Our quest to knock down the inventory of our pantry, fridge and freezer has been a big one, and Chef Les has given me one final basket to conquer before the big kitchen remodel begins. I have to hurry this up, because our contractor, Matt, is on his way over with his crew, ready to start tearing out our existing cabinets (I’m not kidding, he really is)!
Before we started our challenge, Les and I established and agreed upon the following rules for setting up each other’s baskets:
- Each basket must hold four mystery ingredients, found in our cabinets, fridge or freezer.
- The goal of the challenge is to use up our surplus food, with as little waste as possible. We will not be using some small portion of an ingredient and throwing the rest in the trash.
- Basket ingredients can be used in any course of the meal or broken into separate courses of a single meal, i.e.: cocktail, appetizer, salad, entrée, dessert. Cook’s choice.
- Basket ingredients must be transformed in the meal, not merely served as is.
- Pet foods may not be submitted as basket ingredients, even though Les says we have way too many bags of kitty treats (we do).
I made myself a dry martini to take the edge off, because Les was wearing a mischievous grin when he assembled my seventh mystery basket. Here we go!
Yes, I was cringing on that last ingredient. Les and I have joked about that massive package of frozen kielbasa ever since this challenge began, but neither of us had dared put it in the other’s basket until now. We love smoked sausage of any kind, so that wasn’t a problem for either of us. The issue is that this was a 3–pound package, and that’s a lot of kielbasa for two people to consume in a short period of time.
After this meal was finished and judged, it occurred to me that perhaps it wasn’t kielbasa at all; a closer look at the package revealed it as “mesquite smoked sausage,” but I was lured by the brand name, Kiolbossa, which is apparently the name of the family that owns the company. This had both of us quite perplexed (especially my ex-journalist husband, for whom facts still matter), so I did a quick search to see if we were correct in calling this sausage “kielbasa.” Based on this article on The Spruce Eats, kielbasa is the same as sausage, as least in the Polish language. As luck (or genes) would have it, Les is half Polish, so we are calling this one correct. Whew!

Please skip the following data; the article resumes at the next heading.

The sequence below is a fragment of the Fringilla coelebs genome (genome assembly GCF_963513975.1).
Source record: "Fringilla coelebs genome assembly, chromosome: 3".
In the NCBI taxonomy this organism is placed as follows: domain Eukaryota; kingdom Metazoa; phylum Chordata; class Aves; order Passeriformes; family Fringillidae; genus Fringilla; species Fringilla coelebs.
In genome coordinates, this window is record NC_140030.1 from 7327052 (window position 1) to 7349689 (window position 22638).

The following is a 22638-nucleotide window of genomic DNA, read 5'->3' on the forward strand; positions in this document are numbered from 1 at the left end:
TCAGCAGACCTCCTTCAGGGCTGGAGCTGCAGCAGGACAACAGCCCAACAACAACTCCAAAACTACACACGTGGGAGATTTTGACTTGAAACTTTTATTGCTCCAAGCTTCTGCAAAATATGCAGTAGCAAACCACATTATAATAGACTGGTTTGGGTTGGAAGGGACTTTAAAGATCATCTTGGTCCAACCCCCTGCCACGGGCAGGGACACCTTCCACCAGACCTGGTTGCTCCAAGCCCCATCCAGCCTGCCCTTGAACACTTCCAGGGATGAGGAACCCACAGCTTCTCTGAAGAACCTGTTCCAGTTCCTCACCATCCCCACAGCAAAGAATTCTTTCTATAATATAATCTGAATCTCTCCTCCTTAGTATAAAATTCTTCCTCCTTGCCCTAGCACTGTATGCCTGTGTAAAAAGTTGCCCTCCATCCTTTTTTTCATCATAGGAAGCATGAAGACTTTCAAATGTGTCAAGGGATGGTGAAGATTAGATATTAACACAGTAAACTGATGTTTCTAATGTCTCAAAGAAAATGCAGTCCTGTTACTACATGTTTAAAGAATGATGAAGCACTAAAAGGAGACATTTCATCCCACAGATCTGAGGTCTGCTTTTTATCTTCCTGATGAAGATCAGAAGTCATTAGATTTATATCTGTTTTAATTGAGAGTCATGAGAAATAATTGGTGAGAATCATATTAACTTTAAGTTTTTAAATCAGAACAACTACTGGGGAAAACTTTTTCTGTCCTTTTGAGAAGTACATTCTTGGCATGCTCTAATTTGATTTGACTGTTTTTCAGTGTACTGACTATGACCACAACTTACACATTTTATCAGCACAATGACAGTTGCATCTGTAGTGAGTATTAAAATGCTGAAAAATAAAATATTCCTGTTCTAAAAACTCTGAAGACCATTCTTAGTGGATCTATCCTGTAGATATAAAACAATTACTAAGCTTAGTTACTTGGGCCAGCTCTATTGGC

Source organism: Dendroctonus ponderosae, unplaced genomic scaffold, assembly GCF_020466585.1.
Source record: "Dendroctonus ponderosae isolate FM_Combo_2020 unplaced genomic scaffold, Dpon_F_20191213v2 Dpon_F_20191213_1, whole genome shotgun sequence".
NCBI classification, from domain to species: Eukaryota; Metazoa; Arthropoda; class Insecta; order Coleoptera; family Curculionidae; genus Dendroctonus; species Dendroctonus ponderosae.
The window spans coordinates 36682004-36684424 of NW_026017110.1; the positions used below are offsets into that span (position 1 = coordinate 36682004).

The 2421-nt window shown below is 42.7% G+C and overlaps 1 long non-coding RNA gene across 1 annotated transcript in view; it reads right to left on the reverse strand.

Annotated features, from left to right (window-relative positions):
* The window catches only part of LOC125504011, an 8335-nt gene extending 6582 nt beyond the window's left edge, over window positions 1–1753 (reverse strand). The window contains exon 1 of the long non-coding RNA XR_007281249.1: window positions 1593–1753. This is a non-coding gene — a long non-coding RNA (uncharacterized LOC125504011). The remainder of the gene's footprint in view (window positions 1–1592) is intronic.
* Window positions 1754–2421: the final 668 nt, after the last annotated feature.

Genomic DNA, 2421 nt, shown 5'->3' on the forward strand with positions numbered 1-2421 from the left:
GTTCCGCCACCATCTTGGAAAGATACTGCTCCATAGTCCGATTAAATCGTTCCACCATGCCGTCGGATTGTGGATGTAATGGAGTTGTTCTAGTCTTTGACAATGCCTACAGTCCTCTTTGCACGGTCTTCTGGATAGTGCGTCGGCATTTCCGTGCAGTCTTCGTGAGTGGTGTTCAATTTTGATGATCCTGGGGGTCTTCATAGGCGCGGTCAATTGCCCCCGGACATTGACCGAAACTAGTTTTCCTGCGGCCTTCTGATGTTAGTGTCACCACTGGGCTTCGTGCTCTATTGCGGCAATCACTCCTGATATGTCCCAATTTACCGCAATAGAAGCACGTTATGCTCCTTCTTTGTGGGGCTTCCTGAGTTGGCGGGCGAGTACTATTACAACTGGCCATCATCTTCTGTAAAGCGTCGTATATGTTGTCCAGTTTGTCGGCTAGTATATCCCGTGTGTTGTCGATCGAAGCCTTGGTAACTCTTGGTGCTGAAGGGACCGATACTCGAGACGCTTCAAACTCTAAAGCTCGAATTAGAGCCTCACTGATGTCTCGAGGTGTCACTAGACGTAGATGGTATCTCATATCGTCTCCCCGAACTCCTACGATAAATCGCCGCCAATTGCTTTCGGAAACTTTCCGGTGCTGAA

I bought the kielbasa at Costco in March 2020, on the same visit as the 7-pound bag of quinoa, three towers of canned tuna, that huge bag of mixed lentils, two cases of chicken and veggie broth, and umpteen cans of black beans. If we had a COVID apocalypse, at least we would not starve. In the heat of the moment, I did not have the presence of mind to downsize the sausage haul into smaller packages; I just popped the whole thing into the freezer. Later, when it became apparent that we would not perish in a pandemic version of The Hunger Games, we lamented the stockpiling, and the sausage became a bit of a punchline at our house. There are plenty of ways to cook and enjoy smoked sausage; my main concern is how to use so much of it, and I knew immediately that I would have to make multiple dishes to accomplish that.
Only one of the dishes I had in mind would use all four of the basket ingredients, and that’s what I’ll be presenting to Les for judging. To challenge myself further, I decided that I would try to prepare said dish without using our stove (might as well get used to it, given that our kitchen remodel will be underway any minute now). Our slow cooker, which Les purchased a few years before we met, is a serious workhorse —way better than my old Crock Pot—and the only reason we don’t use it more often is that I work from home, and I find cooking in the background is usually easy to manage during the day. Besides the usual high-low-warm functions of any other slow cooker, this one also has a roasting option and a setting to brown food, and I expect that it will come in super handy as we navigate the fall cooking season without a stove or oven.